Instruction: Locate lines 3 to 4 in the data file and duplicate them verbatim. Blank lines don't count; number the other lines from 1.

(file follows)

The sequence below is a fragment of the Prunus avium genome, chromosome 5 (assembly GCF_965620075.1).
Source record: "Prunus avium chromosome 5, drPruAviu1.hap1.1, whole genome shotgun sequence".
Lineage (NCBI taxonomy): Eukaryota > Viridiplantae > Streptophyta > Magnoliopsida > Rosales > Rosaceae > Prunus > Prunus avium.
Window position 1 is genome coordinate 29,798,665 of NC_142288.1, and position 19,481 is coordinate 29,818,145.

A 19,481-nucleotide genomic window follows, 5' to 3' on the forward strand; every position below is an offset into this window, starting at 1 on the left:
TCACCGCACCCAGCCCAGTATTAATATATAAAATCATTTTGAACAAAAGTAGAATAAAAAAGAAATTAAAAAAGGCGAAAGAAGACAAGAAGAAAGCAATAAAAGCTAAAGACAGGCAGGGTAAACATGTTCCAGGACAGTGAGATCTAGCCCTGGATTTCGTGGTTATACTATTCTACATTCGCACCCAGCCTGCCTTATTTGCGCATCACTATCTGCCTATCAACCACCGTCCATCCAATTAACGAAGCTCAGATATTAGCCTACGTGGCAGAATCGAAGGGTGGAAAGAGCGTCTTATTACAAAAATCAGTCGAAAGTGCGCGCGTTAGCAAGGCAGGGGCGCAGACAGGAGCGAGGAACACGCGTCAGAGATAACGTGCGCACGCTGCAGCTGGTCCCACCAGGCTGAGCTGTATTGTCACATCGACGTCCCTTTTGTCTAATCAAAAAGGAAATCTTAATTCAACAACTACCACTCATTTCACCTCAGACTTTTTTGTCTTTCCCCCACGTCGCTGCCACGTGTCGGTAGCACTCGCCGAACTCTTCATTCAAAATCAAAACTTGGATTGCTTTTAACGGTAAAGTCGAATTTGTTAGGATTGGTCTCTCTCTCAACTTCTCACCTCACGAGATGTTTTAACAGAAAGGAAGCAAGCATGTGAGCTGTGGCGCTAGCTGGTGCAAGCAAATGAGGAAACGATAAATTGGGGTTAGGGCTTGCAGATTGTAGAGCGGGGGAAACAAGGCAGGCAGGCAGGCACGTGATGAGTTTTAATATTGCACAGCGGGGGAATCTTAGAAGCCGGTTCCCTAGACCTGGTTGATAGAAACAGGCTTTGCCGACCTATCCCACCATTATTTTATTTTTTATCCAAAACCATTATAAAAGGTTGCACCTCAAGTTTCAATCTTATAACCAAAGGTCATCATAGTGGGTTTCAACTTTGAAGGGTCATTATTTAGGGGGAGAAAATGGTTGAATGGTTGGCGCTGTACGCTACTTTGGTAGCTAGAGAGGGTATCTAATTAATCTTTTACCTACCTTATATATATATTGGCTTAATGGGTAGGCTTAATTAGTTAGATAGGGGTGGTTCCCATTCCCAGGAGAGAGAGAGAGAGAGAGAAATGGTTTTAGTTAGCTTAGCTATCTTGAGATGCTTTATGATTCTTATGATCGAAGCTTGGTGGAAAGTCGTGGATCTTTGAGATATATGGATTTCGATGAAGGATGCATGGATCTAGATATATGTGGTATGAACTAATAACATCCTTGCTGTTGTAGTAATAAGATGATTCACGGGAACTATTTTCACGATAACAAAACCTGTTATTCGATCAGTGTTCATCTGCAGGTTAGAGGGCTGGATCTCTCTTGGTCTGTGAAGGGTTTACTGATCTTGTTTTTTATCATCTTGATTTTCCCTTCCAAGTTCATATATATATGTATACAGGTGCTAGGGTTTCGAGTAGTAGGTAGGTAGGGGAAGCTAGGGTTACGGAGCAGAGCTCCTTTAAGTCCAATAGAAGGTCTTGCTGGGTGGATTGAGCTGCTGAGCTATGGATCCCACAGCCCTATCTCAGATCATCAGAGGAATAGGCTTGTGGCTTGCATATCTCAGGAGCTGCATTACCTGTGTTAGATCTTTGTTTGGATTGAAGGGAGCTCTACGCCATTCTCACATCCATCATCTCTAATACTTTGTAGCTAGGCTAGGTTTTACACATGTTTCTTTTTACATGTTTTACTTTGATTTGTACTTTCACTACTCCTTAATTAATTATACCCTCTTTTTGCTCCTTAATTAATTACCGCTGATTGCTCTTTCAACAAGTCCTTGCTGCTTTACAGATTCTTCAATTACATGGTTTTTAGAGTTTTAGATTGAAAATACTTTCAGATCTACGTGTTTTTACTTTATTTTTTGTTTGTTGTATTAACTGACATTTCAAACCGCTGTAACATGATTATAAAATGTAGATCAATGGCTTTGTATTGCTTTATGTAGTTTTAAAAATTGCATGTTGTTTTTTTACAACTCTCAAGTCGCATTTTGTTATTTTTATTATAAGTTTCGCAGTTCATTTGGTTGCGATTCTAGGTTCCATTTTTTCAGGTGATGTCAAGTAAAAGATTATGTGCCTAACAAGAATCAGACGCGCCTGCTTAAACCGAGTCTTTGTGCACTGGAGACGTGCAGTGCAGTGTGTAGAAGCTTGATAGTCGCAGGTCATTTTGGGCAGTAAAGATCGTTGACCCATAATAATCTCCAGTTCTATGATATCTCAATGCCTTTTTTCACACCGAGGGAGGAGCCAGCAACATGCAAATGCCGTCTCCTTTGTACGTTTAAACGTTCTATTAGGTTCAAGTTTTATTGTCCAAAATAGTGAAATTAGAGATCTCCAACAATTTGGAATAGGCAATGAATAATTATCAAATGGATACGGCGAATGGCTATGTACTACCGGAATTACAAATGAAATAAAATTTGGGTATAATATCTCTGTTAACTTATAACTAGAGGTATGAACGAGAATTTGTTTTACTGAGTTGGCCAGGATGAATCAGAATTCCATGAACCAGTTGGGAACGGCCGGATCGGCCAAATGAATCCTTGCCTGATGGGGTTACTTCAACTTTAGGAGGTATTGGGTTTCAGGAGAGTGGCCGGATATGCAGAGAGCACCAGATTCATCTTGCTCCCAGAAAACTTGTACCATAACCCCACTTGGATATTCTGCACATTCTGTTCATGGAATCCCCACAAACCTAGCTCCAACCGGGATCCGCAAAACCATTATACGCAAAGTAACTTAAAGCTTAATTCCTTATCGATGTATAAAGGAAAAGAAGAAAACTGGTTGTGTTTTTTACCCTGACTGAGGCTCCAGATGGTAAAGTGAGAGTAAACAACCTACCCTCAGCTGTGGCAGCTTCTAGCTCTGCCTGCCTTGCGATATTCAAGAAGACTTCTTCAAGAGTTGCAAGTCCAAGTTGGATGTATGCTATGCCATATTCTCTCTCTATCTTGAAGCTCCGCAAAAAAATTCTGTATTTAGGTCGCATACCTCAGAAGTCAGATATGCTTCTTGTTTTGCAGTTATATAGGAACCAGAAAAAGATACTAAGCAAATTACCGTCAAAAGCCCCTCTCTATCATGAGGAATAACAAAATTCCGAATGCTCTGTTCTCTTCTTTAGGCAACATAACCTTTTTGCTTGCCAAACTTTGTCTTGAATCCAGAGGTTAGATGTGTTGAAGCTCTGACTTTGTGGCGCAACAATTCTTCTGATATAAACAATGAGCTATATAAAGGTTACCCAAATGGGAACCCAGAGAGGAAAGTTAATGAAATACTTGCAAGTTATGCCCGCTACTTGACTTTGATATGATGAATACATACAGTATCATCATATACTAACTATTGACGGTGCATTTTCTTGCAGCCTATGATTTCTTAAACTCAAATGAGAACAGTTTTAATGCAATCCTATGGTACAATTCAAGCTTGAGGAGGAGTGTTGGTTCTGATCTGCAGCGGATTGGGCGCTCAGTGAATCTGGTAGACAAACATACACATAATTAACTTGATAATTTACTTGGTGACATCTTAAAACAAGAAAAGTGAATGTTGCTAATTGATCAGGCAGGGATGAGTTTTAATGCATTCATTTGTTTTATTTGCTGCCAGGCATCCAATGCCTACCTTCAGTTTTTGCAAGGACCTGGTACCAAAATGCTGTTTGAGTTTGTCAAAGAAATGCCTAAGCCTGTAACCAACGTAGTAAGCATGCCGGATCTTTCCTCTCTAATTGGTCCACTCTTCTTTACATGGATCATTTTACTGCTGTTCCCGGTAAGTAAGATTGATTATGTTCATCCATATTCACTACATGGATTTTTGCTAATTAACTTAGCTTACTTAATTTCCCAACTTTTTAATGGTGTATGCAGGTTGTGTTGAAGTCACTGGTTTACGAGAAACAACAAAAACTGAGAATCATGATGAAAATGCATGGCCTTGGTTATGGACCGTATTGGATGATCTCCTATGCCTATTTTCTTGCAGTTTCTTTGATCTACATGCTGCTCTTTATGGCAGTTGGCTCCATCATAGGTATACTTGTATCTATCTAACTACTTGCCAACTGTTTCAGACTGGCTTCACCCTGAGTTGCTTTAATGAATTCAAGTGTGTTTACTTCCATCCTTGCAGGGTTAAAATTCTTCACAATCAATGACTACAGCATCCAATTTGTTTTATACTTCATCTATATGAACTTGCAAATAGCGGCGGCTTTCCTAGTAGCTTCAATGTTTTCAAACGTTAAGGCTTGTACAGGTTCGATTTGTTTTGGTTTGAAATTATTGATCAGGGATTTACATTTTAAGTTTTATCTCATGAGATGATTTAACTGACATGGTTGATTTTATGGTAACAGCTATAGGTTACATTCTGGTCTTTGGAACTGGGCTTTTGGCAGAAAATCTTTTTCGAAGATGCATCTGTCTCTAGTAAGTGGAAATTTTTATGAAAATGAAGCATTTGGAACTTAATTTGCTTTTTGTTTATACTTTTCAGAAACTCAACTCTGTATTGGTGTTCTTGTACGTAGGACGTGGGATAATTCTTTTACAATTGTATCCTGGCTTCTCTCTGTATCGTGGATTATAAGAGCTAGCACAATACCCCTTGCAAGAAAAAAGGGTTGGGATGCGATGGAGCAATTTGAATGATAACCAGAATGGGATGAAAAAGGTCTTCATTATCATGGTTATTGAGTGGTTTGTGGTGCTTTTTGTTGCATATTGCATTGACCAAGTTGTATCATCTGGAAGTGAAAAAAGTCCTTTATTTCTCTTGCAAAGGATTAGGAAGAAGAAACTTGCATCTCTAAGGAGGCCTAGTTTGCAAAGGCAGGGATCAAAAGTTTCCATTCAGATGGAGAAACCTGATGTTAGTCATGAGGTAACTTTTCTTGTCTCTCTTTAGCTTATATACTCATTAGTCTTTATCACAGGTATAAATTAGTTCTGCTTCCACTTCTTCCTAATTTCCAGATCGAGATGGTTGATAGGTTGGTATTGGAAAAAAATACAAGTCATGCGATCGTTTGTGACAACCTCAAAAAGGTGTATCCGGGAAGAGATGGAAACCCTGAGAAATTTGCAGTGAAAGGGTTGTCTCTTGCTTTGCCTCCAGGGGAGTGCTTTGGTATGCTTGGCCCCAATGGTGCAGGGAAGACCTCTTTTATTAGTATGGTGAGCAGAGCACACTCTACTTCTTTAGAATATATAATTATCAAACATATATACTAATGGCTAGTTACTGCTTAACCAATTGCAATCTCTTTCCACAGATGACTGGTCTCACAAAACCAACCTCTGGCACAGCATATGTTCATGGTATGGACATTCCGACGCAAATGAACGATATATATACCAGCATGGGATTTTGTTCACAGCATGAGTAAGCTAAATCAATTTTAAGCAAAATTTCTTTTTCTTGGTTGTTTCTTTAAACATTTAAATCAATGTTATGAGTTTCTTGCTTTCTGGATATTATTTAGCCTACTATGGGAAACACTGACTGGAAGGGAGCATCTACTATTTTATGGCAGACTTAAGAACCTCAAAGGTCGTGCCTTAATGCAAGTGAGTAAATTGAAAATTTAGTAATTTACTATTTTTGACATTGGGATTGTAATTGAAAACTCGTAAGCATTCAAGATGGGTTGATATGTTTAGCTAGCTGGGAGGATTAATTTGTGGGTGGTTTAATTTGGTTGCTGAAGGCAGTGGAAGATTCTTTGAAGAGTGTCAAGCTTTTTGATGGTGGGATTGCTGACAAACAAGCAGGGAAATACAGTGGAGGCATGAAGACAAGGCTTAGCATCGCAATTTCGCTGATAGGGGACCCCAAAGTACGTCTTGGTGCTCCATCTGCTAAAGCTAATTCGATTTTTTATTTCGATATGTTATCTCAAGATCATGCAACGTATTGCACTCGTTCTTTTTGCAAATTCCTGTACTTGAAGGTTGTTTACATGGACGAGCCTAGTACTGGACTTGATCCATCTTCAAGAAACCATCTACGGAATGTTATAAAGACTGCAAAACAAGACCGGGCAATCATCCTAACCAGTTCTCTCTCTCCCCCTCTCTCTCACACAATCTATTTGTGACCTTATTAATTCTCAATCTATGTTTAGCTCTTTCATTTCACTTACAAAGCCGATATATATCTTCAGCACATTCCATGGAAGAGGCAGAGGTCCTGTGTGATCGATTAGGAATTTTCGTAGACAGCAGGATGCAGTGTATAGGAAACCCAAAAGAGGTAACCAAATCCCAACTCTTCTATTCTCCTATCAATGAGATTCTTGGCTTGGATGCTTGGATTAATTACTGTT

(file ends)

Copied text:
Lineage (NCBI taxonomy): Eukaryota > Viridiplantae > Streptophyta > Magnoliopsida > Rosales > Rosaceae > Prunus > Prunus avium.
Window position 1 is genome coordinate 29,798,665 of NC_142288.1, and position 19,481 is coordinate 29,818,145.